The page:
-- all these weeks, that is what he should do. His own staff, people are saying, they're even shouting in the back of the gallery, "Stick to the issues." But he cannot do it. When he plays into this character, makes the contest a referendum on character, he plays exactly into the Clinton strategy. They want him to talk about that, because it makes him look small, instead of looking and talking about the issues. So, I mean, he is not listening to me, certainly, but --
HENNINGER: The irony, though, Paul, back before the first debate, when he closed the gap between himself and Hillary Clinton, it was after he had given that series of speeches on taxes, regulation, energy and foreign policy. Substance closed the gap for him. When he got off that, the gap has widened again.
GIGOT: So the latest thing, briefly, he has pulled out of Virginia. He is going to focus on four states, the reporting is North Carolina, Ohio, Florida and Pennsylvania.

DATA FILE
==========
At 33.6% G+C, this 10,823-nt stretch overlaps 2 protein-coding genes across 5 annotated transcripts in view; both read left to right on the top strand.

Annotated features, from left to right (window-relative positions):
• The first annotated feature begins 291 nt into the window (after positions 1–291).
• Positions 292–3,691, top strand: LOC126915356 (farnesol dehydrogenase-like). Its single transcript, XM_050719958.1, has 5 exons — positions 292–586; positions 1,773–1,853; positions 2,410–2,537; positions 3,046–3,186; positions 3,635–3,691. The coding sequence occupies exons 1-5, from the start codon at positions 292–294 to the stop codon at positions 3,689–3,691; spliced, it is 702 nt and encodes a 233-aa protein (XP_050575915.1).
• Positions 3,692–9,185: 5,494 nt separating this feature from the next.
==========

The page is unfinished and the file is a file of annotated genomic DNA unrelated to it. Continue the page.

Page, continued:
KISSEL: Yeah, that is true. And I think the electoral map is shifting. We've seen areas, for example, like Orange County, California, may go for the Democrats for the first time in decades. Virginia Beach may go to the Democrats. But Donald Trump is trying to open up new territory that the Democrats held, Iowa, for instance. He could pick up an electoral seat in Maine. But again, does he have enough votes to put him over the line?
GIGOT: Last word, James, you got one?
FREEMAN: Orange County isn't what it used to be. Changing demographics there.